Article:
Martin-Luther-Universität Halle-Wittenberg

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Dr. Ralf Horbach

Telefon: +49 (0)345 55-22646
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Institut für Agrar- und Ernährungswissenschaften, Phytopathologie und Pflanzenschutz
Betty-Heimann-Straße 3
06120 Halle

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Nachwuchsgruppe "Pilzlicher Sekundärmetabolismus und Pathogenität"

Dr. Ralf Horbach

Fungal Secondary Metabolism and Pathogenicity

Plant pathogenic fungi cause severe damage on a broad range of crop and ornamental plants, leading to significant yield and quality reduction. A steadily growing demand for food and biofuels requires both increased production of agricultural goods and efforts to reduce yield losses. Improved pest management strategies may substantially contribute to an increased efficiency in agriculture, however, they require detailed knowledge of the infection biology of phytopathogens. The DFG-funded project „Functional analysis of secondary metabolites produced by the maize anthracnose pathogen Colletotrichum graminicola” aims at understanding the role of secreted fungal metabolites that are secreted during the infection process.

Colletotrichum graminicola, the causative agent of maize anthracnose, produces several secondary metabolites some of which have been previously isolated. Structure elucidation and activity assays revealed hitherto unknown polyketides with antimicrobial and cytotoxic properties. In our present work, we want to study the importance of these compounds for a successful plant infection. The following questions are addressed in our current project: What kind of fungal polyketides can be found in infected host cells particularly during the transition from the biotrophic to the destructive necrotrophic phase? What are the corresponding polyketide synthases (PKSs) and how does the deletion of these genes influence virulence or the ability to compete with other microorganisms. Are there significant differences in the transcription profiles of PKS genes at different time points of the maize infection? Is there an epigenetic component in the control of PKSs expression?

Close examination of the C. graminicola genome revealed the presence of 32 PKS genes and 8 PKS-nonribosomal peptide synthase (NRPS) hybrids. Thus far, targeted gene deletion was confirmed for 25 PKSs and 3 accessory genes belonging to a PKS gene cluster. Corresponding metabolites could be assigned to 3 PKS. Detached leaf assays showed that one of the mutants lost the ability to infect host plants completely. Further infection assays with cultivars varying in their susceptibility will be conducted in order to determine putative virulence defects of the other PKS deletion strains.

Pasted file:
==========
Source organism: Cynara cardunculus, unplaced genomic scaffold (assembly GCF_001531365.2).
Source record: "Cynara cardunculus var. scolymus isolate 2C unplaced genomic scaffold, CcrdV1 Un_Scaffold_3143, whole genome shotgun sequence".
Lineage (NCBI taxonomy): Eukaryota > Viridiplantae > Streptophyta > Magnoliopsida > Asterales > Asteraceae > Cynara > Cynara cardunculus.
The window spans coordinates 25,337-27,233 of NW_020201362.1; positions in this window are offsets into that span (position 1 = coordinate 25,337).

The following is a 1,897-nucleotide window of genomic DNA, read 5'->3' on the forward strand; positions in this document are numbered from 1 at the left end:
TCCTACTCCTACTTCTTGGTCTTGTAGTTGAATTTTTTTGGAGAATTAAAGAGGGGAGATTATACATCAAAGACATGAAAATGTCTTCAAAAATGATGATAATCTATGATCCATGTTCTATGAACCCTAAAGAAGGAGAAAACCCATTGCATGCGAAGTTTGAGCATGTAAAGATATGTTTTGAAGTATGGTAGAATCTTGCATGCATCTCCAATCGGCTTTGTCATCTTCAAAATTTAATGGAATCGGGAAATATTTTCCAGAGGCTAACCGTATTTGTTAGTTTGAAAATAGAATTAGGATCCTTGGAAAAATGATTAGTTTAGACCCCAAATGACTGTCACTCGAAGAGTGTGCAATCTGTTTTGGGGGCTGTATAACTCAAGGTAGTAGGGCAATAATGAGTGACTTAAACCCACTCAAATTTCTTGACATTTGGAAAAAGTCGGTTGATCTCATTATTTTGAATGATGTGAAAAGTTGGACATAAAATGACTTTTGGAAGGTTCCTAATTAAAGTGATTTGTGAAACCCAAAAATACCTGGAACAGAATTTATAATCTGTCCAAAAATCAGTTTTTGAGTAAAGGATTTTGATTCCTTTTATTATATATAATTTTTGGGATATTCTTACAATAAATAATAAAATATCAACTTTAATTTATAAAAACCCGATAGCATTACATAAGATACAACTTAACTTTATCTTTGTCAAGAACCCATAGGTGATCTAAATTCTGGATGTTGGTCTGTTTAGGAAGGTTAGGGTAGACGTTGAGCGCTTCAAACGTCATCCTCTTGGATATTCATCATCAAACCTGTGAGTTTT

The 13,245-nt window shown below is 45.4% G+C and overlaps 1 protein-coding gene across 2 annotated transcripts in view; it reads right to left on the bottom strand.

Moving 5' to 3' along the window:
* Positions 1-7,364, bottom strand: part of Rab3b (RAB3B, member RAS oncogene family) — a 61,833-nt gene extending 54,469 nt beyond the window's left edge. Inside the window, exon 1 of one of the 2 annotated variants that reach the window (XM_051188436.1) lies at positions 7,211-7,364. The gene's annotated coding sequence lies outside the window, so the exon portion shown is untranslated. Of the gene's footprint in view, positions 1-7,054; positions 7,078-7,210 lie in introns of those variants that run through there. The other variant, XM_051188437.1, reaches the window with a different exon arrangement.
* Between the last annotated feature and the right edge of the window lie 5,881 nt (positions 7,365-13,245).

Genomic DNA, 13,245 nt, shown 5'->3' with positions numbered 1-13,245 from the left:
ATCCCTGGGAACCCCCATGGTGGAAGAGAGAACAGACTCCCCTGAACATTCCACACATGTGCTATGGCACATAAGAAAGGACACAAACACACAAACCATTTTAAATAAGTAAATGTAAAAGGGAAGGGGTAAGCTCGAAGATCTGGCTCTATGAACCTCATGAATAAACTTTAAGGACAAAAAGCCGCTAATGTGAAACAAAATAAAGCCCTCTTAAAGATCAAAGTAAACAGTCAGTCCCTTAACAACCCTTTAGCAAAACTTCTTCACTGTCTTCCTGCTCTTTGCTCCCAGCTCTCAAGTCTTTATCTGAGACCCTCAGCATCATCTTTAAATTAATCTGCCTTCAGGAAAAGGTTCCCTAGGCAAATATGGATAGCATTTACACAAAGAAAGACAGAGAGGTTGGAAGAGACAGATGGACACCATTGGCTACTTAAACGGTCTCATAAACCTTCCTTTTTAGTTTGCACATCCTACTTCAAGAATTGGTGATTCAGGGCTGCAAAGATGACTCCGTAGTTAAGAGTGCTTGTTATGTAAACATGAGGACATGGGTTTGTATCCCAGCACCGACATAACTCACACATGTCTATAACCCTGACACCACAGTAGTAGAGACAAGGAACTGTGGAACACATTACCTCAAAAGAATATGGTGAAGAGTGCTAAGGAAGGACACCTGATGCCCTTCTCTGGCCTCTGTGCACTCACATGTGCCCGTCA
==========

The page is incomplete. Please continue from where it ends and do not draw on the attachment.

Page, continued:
The growing pool of mutants with single PKS deletions will be analyzed by means of metabolic fingerprinting in cooperation with Prof. Petr Karlovsky (Georg-August-University, Göttingen).

In the course of our investigations we identified two adjacent PKSs in the genome of C. graminicola that collectively synthesize the resorcinol lactone monorden as proven by targeted gene deletion. The monorden synthesis cluster contains enzymes, which function in modification and transport of the PKS product, i. e. genes encoding a halogenase, a cytochrome P450 reductase to form the epoxide ring and a MFS-transporter which seems to be responsible for carrying monorden across the fungal cell membran. Monorden is known as an effective inhibitor of heat shock protein 90 (hsp90) which, in turn, is a chaperone for plant resistance proteins. This particular function raises questions about the in planta production of monorden and the ability of C. graminicola to inhibit maize hsp90, thereby suppressing plant defense to facilitate host infection.

In a previous study, the sfp-phosphopantetheinyl transferase CgPPT1 has been identified as a central activator of all PKS, NRPS and the α-aminoadipate reductase (AAR) required for lysine biosynthesis. Since CgPPT1 is indispensable for fungal pathogenicity the enzyme may represent an excellent target for novel fungicides. In order to enable the screening of compound libraries for specific PPTase inhibitors we developed a robust and inexpensive microplate assay. The assay principle is based on the transfer of a fluorophore-labeled phosphopantetheine residue that is covalently attached to a conserved serine of the 100 amino acid acyl carrier protein domain of CgPKS1.

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